Posted: 21 Jul 2021 17:17
by eldin raigmore
teotlxixtli wrote: 21 Jul 2021 15:55 I'm trying to develop a tense system with four past tenses and two future tenses, but I have no idea how to go about generating those endings organically. How does such a system evolve in the real world?
In at least one natlang the four past tenses are accomplished with a stem-alternation and an auxiliary.
Like:
Immediate past : stem
Recent past: aux stem
Intermediate past: stam
Remote past: aux stam

Or something like that.

Is that understandable?

….

What semantics are you intending to communicate via your four past tenses and two future tenses?

More than one natlang with three pasts and two futures has:
Pre-hesternal past (before yesterday)
Hesternal past (yesterday)
Hodiernal past (earlier today)
Present
Hodiernal-and-crastinal future (later today or tomorrow)
Post-crastinal future (after tomorrow).

Are you intending something like that?

….

Are you doing degrees-of-remoteness? Like today vs yesterday vs before yesterday, or this year vs last year vs before last year?

Or, perhaps instead, stacking of relative tenses?
Like
Past;
Future within past;
Past within past;
Future within future within past;
Past within future within past;
Future within past within past;
Past within past within past?

Though simpler than that, I’d guess!

Re: (Conlangs) Q&A Thread - Quick questions go here

Posted: 21 Jul 2021 21:40
by teotlxixtli
eldin raigmore wrote: 21 Jul 2021 17:17
teotlxixtli wrote: 21 Jul 2021 15:55 I'm trying to develop a tense system with four past tenses and two future tenses, but I have no idea how to go about generating those endings organically. How does such a system evolve in the real world?
In at least one natlang the four past tenses are accomplished with a stem-alternation and an auxiliary.
Like:
Immediate past : stem
Recent past: aux stem
Intermediate past: stam
Remote past: aux stam

Or something like that.

Is that understandable?

….

What semantics are you intending to communicate via your four past tenses and two future tenses?

More than one natlang with three pasts and two futures has:
Pre-hesternal past (before yesterday)
Hesternal past (yesterday)
Hodiernal past (earlier today)
Present
Hodiernal-and-crastinal future (later today or tomorrow)
Post-crastinal future (after tomorrow).

Are you intending something like that?
This exactly! I remember watching an Artifexian video that talked about Yemba (I think) and I wanted to have something like that. What I don't know, however, is what auxiliaries to use for different degrees of remoteness. At least one will have to be used to establish one degree, then to create the stem change you described I'd need to generate an umlaut-type vowel change with an affix that's lost over time, so that's another auxiliary to combine to the root...

Re: (Conlangs) Q&A Thread - Quick questions go here

Posted: 23 Jul 2021 00:52
by VaptuantaDoi
Davush wrote: 15 Jul 2021 11:18 I think some Iranic and Neo-Aramaic(s) use the ergative only in the past/perfective forms, but I think it would be reasonable for the ergative-marked forms to spread into non-past verbs, especially if previous person-marking on non-past verbs had become very eroded or obscured. Some Neo-Aramaic actually developed ergativity, but then gradually generalized the ergative forms for all subjects of both transitive and intransitive verbs, leading back to a nom-acc alignment. So essentially you'd just need to decide how intransitive verbs don't end up with the same subject marking (either via retention or innovation)...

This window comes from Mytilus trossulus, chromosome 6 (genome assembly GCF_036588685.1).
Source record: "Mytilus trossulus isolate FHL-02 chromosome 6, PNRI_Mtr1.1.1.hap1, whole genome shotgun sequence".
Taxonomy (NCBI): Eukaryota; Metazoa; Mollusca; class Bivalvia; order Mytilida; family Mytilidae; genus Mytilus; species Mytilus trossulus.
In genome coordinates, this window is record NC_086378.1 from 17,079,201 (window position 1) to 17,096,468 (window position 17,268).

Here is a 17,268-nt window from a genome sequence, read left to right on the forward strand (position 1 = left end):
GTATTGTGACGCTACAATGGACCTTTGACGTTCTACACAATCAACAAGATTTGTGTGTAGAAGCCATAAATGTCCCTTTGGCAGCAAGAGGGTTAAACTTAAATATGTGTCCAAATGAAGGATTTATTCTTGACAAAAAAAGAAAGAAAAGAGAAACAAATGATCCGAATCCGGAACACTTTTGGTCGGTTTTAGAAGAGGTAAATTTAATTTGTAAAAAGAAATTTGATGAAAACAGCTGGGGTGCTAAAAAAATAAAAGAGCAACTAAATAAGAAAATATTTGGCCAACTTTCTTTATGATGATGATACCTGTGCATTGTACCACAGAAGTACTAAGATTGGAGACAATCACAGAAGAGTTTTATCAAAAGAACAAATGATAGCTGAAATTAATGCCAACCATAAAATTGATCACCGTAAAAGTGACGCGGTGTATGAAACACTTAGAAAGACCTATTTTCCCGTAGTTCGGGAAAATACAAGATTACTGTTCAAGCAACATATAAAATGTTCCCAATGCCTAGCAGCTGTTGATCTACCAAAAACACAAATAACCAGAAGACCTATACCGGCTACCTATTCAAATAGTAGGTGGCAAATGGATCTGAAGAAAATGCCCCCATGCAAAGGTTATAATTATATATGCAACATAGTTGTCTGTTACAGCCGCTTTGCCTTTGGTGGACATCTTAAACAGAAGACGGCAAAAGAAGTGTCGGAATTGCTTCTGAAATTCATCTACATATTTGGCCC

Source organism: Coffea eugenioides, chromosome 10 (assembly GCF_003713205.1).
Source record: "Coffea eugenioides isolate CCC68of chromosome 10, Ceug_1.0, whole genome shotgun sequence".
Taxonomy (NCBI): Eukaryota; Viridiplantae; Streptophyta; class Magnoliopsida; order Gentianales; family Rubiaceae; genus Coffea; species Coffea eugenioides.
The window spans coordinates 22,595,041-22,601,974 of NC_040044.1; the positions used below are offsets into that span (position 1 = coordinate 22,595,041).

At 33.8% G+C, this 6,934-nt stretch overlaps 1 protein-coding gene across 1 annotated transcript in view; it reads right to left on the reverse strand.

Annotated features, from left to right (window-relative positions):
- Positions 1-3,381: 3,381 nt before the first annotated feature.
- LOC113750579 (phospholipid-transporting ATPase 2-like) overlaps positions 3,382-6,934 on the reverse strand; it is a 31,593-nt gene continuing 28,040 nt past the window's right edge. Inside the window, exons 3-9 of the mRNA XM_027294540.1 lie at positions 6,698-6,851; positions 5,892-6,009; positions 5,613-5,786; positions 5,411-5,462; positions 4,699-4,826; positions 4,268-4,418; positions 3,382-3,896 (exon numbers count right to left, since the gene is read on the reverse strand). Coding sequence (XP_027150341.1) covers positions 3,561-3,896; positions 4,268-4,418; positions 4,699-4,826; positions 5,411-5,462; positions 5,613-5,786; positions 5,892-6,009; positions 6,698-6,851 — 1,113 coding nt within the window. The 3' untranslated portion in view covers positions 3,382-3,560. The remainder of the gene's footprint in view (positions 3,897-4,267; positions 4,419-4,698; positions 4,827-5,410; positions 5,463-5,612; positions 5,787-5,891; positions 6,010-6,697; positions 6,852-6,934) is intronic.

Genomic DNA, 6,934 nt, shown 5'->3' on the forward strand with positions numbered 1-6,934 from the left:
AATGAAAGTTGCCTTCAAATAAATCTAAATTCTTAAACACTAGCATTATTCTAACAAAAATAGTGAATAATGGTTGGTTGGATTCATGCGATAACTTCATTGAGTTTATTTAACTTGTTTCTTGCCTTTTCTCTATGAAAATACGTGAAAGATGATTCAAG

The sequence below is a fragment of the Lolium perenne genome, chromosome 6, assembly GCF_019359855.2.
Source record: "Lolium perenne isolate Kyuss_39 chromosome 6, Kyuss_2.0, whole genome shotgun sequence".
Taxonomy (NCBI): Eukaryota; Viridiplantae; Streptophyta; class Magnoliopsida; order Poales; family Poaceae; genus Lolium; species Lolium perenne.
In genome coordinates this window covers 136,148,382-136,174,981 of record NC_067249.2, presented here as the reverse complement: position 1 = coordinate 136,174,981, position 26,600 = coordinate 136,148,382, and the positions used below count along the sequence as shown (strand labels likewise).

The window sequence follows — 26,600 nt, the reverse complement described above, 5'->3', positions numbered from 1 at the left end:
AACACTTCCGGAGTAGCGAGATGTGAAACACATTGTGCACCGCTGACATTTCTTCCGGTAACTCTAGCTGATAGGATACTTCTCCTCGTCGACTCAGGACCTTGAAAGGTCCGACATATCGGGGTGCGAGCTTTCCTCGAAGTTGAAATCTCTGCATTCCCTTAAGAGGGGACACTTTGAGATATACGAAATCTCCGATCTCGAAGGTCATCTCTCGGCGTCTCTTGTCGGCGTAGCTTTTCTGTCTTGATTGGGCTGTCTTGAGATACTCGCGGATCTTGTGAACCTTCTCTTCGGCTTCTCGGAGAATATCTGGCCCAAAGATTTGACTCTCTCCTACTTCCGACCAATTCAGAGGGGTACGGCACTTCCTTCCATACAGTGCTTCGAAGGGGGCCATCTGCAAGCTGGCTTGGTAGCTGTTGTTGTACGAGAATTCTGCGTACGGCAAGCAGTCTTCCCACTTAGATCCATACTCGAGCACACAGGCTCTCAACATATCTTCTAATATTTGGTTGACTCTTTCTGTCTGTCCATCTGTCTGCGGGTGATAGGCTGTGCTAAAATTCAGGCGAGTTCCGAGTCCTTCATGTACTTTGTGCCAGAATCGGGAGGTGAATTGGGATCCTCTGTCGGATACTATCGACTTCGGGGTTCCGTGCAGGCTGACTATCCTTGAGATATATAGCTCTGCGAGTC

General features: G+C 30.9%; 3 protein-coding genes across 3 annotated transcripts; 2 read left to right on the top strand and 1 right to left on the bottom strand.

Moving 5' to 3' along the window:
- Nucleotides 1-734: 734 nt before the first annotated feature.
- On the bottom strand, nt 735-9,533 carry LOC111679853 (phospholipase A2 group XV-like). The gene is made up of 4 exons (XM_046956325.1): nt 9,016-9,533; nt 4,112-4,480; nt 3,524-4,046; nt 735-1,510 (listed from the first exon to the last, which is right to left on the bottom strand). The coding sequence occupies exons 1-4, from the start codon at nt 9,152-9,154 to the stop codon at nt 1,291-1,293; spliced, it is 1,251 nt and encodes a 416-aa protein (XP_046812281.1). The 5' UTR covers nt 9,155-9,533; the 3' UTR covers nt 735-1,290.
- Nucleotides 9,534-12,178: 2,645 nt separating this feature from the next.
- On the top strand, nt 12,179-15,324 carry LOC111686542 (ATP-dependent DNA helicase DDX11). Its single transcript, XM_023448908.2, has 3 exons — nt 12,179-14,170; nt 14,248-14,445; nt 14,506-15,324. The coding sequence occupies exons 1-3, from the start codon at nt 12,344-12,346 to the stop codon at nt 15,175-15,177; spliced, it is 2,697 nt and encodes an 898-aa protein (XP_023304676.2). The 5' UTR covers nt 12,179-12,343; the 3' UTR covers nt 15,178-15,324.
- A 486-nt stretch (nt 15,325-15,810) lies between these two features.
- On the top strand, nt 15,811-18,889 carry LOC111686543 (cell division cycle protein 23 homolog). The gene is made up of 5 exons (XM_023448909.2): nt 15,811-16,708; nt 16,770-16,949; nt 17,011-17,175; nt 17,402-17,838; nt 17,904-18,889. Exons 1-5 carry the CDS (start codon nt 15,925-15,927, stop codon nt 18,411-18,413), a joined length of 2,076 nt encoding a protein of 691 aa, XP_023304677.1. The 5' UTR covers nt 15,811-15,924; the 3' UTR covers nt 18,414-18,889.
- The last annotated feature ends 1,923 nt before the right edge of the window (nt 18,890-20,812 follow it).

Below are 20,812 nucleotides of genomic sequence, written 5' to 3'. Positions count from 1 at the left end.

That's good enough for me [xD] I think I should be able to keep subject marking separate by innovating something for imperfect transitive verbs, probably based off auxiliaries.
Omzinesý wrote: 20 Jul 2021 11:32 I think this was a good one:
Esteval and Myhill 1988: Formal and theological aspects of the development from passive to ergative systems
This might also be interesting:
https://www.academia.edu/12126567/From_ ... ldai_2008_
Thanks! Although I couldn't find the first one online, I found a bunch of other papers which reference it and sound like they'll be useful.
shimobaatar wrote: 18 Jul 2021 13:38 To address the last point here, I'd be interested in seeing a thread about both. [:)]
I think I'll work on them offline until I'm relatively happy with them, then I'll make a thread comparing the two of them.

Re: (Conlangs) Q&A Thread - Quick questions go here

Posted: 24 Jul 2021 14:04
by eldin raigmore
In those split-ergative languages in which the split is based on something about the verb rather than (or in addition to?) something about the noun,
being past and/or perfective and/or realis increases the odds the patient will be unmarked absolutive while the agent will be marked Ergative;
while being future and/or imperfective and/or irrealis increases the odds the agent will be unmarked nominative while the patient will be marked accusative.

….

The OP of this thread is about how the actual marking arises diachronically, rather than how it correlates with the semantics.
Any information about that question is news to me! And I’ve enjoyed reading it and look forward to more!

Re: (Conlangs) Q&A Thread - Quick questions go here

Posted: 26 Jul 2021 18:32